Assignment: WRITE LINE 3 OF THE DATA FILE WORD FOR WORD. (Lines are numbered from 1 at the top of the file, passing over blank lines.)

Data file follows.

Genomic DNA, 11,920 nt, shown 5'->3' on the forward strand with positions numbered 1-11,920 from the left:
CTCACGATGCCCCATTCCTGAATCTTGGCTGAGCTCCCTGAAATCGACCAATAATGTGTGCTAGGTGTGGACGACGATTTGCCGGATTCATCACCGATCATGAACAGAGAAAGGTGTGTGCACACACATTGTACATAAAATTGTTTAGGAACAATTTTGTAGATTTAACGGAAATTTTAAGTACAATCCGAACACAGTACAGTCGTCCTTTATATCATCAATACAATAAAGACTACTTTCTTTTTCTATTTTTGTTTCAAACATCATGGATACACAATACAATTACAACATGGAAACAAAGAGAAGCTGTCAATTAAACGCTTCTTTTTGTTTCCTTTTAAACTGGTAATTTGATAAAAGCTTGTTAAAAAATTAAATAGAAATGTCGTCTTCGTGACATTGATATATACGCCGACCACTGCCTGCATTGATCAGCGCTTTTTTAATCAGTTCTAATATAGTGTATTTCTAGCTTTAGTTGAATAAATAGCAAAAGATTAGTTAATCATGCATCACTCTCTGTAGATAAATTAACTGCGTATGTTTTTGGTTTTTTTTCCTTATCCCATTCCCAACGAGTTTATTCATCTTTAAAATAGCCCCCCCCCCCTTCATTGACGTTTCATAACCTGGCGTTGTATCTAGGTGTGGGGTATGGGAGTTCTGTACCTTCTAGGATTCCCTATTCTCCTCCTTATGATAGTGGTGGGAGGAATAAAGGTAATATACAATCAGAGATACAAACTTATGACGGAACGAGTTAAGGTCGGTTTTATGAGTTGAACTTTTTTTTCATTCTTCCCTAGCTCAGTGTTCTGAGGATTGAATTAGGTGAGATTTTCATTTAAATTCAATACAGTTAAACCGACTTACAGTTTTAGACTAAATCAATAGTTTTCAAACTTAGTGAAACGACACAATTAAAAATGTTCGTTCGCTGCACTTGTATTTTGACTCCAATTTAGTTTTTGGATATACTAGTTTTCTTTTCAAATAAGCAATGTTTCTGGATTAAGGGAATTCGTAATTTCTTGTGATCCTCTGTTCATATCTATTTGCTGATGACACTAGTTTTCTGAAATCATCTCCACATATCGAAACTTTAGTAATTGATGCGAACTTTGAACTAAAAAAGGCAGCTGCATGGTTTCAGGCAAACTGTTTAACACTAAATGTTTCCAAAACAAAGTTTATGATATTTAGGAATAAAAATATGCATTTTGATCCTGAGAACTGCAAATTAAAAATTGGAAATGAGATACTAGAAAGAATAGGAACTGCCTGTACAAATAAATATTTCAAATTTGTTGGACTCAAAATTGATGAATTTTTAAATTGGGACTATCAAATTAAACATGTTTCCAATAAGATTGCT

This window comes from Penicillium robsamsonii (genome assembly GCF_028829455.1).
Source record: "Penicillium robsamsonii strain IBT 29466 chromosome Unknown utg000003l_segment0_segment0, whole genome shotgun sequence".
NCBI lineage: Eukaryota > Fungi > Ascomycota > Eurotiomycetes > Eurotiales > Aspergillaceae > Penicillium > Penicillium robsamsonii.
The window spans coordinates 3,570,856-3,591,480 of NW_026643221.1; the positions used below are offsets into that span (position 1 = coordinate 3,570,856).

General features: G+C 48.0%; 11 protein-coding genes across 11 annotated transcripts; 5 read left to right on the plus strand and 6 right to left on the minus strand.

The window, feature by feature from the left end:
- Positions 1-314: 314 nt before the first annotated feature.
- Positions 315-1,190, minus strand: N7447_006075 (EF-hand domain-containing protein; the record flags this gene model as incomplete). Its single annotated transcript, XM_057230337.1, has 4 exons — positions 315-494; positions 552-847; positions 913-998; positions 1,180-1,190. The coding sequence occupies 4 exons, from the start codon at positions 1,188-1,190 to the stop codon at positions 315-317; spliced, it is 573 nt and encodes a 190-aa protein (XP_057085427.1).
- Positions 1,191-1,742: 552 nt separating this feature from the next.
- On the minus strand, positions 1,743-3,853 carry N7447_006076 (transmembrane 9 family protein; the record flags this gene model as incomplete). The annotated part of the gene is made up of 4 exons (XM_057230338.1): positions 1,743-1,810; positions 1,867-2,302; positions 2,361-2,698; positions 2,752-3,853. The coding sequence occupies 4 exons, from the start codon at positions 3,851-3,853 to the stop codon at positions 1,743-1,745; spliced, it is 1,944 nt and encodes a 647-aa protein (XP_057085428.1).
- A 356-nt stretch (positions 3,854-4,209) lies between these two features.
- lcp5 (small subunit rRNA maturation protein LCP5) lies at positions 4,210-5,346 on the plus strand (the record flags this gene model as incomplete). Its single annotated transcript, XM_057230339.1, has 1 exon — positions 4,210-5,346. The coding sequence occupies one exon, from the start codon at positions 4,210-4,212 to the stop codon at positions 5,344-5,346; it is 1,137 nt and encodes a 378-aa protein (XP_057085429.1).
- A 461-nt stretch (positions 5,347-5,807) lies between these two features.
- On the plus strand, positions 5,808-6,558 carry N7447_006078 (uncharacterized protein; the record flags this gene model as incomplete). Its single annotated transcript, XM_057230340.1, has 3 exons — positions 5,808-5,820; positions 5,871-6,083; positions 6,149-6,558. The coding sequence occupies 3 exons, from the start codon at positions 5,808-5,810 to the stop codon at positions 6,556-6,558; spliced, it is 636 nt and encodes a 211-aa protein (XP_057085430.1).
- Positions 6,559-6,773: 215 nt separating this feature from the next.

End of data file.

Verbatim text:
This window comes from Penicillium robsamsonii (genome assembly GCF_028829455.1).